Full professor. Associate editor for Quantitative Finance, Journal of Economic Interaction and Coordination, Journal of Statistical Mechanics: theory and experiments. Previously associate editor for Applied Mathematical Finance (2006-2018).
- Agent behaviour (trader, investment fund, programmer). Recently, my interest has focused on agent-resolved data and aims at understanding what triggers activity and characterizing collective optimization in very heterogeneous populations.
- Statistics: I have introduced a new way to build nonparametric statistics for location and distribution equality tests from the number of records of sample cumulative sums, called r-statistics. One paper is about their power and another about their efficiency as an estimator of Sharpe ratios.
- Network inference, especially lead-lag networks. See e.g. this preprint.
- Machine learning applied to financial data and fundamental economic data. E.g. Google Trends: see a comment and a paper. More recently, this paper mixes order flow prediction with random forests and lead-lag trader activity network inference.
CoordinatesRoom: SC.113, Bouyges building firstname.lastname@example.org Tel.: +33-(0) 1 75 31 67 55
See my CV.
Source codeThere is no reason to open-source mathematical computations and not computer code when submitting a paper. My repositories may be found on github.com. Some recent contributions:
- sharpeRratio (), an R package available on CRAN that implements my moment-free estimator of Sharpe ratios (see this preprint and the published paper) . A Python package of the same estimator, written by Amir Sani, is available on pypi.
- ReplacementBootstrap, an R package available on github.com repository that implements an max-entropy based bootstrap procedure, written in collaboration with Amir Sani. See this paper.
Teaching resourcesCurrent courses
- Physique des marchés (2012-), a mechanistic approach to financial market modelling and algorithmic trading, Applied Mathematics option for third-year students of CentraleSupélec and students following the Master in Statistics and Finance of Paris Saclay University.
- Financial Big Data at EPFL (Master in Financial Engineering) (2016-). The whole aim is to learn how to retrieve and wrangle annoyingly big data, use estimators adapted to financial data, find strategies with machine learning and apply these techniques to a meaningful financial problems.
- Big Data and Algorithmic Trading (2018-), Advanced Master in Quantitative Finance, Solvay Business School, Brussels, Belgium (2017). In short, big data and machine learning applied to trading.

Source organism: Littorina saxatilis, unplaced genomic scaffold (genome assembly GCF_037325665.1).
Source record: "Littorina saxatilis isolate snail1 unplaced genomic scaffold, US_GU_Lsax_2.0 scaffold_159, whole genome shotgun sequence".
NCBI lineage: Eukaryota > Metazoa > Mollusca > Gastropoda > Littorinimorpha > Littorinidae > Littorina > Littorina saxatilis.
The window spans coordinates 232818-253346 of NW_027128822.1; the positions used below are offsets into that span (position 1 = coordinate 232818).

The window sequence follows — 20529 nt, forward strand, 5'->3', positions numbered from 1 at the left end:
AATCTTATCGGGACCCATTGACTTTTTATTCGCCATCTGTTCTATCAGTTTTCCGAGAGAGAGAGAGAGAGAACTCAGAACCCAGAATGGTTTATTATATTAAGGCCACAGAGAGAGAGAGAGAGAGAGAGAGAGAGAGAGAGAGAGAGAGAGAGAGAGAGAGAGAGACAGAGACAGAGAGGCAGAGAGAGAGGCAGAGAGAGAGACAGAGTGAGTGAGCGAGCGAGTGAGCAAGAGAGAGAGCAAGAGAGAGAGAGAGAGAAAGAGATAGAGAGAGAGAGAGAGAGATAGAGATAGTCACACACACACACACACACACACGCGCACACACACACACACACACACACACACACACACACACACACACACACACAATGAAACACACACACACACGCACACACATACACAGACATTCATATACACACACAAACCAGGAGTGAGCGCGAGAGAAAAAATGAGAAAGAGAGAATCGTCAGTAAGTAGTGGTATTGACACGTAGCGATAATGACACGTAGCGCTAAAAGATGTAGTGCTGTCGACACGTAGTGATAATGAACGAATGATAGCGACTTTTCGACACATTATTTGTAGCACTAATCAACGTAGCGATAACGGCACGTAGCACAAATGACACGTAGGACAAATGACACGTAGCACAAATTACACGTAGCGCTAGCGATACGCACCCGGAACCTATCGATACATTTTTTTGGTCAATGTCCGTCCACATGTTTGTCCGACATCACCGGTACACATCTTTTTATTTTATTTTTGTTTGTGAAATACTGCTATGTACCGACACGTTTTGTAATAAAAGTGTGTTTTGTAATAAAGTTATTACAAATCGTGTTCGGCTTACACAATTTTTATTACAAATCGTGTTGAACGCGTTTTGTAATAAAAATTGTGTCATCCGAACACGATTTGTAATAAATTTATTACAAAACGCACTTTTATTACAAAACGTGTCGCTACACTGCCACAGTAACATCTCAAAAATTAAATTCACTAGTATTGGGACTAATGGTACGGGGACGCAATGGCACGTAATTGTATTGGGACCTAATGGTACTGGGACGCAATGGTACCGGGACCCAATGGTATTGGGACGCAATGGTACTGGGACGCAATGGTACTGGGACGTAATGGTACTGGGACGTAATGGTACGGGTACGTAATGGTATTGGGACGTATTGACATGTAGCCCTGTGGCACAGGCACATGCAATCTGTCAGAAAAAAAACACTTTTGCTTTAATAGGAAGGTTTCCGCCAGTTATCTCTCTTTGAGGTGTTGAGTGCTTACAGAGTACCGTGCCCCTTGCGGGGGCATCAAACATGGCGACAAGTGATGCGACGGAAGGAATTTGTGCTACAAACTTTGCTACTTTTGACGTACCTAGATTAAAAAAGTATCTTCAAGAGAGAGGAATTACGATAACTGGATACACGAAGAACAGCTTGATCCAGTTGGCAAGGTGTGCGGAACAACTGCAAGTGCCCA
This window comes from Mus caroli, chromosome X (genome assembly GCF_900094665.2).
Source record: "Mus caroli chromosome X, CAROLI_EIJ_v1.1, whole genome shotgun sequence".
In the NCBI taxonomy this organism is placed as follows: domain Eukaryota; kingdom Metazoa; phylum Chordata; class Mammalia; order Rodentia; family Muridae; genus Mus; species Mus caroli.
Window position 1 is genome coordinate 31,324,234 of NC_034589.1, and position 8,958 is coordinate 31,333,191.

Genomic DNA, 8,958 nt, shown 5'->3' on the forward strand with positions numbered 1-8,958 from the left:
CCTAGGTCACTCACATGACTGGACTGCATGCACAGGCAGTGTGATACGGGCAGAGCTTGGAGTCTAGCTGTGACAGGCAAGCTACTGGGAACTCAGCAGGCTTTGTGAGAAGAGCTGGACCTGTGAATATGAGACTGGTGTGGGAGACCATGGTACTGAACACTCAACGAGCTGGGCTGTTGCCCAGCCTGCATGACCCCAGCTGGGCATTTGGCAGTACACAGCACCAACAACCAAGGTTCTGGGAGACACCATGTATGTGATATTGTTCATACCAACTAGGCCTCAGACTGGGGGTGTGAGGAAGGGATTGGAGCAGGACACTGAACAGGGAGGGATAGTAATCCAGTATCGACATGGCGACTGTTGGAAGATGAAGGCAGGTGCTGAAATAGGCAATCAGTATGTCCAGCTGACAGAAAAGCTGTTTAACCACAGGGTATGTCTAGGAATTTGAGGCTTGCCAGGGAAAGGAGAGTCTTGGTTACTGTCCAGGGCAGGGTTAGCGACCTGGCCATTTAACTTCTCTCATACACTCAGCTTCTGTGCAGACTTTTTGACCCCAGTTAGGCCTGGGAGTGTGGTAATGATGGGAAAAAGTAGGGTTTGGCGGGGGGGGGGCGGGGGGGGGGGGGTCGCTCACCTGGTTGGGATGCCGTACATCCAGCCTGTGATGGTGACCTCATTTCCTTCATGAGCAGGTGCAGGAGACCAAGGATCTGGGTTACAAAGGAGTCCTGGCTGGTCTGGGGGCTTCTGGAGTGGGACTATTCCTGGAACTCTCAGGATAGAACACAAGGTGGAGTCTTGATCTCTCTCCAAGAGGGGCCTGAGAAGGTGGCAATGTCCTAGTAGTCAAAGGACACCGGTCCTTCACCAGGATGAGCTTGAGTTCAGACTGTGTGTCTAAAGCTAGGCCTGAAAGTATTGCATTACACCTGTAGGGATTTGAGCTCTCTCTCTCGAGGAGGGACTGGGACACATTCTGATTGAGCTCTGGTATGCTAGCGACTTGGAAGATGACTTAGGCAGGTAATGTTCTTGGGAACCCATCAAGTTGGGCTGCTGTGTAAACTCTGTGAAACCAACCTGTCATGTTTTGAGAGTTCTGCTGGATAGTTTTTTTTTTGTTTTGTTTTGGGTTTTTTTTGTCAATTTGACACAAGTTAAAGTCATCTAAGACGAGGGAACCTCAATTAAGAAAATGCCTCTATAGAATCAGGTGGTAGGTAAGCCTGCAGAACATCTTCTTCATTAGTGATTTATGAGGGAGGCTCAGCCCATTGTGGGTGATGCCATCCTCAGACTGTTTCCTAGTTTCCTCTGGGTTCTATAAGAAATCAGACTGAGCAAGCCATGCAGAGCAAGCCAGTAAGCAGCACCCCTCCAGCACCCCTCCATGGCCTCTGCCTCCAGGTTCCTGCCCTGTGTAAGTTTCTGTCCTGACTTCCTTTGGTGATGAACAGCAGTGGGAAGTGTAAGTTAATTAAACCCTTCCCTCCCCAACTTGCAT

- “Big data”, Advanced Master in Quantitative Finance, Solvay Business School, Brussels, Belgium (2017)
- “Inefficient Markets” at HEC Lausanne between 2010 and 2015. It was about why financial markets cannot be efficient. The course plan was as follows: 1) financial markets deconstruction (behavioural finance), 2) reconstruction (agent-based modelling), 3) the art of speculative strategy backtesting. Lecture slides are available there.
InternshipsI will gladly supervise Master theses on a topic that is related to my interests (and, incidentally, abilities). Please check that yours are compatible with mine before contacting me.
Press Coverage (non-exhaustive list)
Minority Game: What stock investors can learn from the failure of Black Friday, Paul Ormerod, CITY A.M., 2 December 2015
- Tweaking taps for a constantly warm shower, New Scientist, 16 February 2008, p. 18
- The maths behind group showers Philip Ball, Nature (18/01/2008)
- Showered in surprises Michael Banks, Physics World, Volume 21 No 2, February 2008
- Openness makes software better sooner Nature Science update (2003)
- Open wide… Maths.org (2003)
- Le bazar et la cathédrale, ou comment l’Open Source élimine les bugs plus rapidement (2003)
- Forscher: Freierhältliche Quelltexte verbessern die Qualitaet von Computerprogrammen Wissenshaft.de (2003)
- Open Source liefert mehr Qualitaet silicon.de (2003)
- Debugging in OSS Always Faster slashdot.org (2003)
- Collective Effort Makes the Good Times Roll, Adrian Cho Science 2002 July 5; 297: 33
- Whole better than parts Nature Science update (2002)
- N/2 Wrongs Make a Right Physical Review Focus (2002)
- Defects combine to make perfect devices Physics Web (2002